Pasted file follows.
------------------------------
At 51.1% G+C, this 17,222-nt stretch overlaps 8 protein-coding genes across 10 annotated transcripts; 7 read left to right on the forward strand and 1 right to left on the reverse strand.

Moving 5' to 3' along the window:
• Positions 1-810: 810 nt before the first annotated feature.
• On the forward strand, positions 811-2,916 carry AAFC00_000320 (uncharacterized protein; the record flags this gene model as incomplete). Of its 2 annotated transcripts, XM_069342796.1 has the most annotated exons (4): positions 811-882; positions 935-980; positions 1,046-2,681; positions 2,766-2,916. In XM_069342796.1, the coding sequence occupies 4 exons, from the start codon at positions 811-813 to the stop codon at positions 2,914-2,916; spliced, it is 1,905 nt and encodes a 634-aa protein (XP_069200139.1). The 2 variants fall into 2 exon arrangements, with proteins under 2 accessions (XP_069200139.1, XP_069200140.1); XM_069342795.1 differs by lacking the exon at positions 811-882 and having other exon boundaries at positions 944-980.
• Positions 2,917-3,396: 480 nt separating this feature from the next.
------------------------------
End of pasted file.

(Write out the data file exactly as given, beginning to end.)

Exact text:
At 51.1% G+C, this 17,222-nt stretch overlaps 8 protein-coding genes across 10 annotated transcripts; 7 read left to right on the forward strand and 1 right to left on the reverse strand.

Moving 5' to 3' along the window:
• Positions 1-810: 810 nt before the first annotated feature.
• On the forward strand, positions 811-2,916 carry AAFC00_000320 (uncharacterized protein; the record flags this gene model as incomplete). Of its 2 annotated transcripts, XM_069342796.1 has the most annotated exons (4): positions 811-882; positions 935-980; positions 1,046-2,681; positions 2,766-2,916. In XM_069342796.1, the coding sequence occupies 4 exons, from the start codon at positions 811-813 to the stop codon at positions 2,914-2,916; spliced, it is 1,905 nt and encodes a 634-aa protein (XP_069200139.1). The 2 variants fall into 2 exon arrangements, with proteins under 2 accessions (XP_069200139.1, XP_069200140.1); XM_069342795.1 differs by lacking the exon at positions 811-882 and having other exon boundaries at positions 944-980.
• Positions 2,917-3,396: 480 nt separating this feature from the next.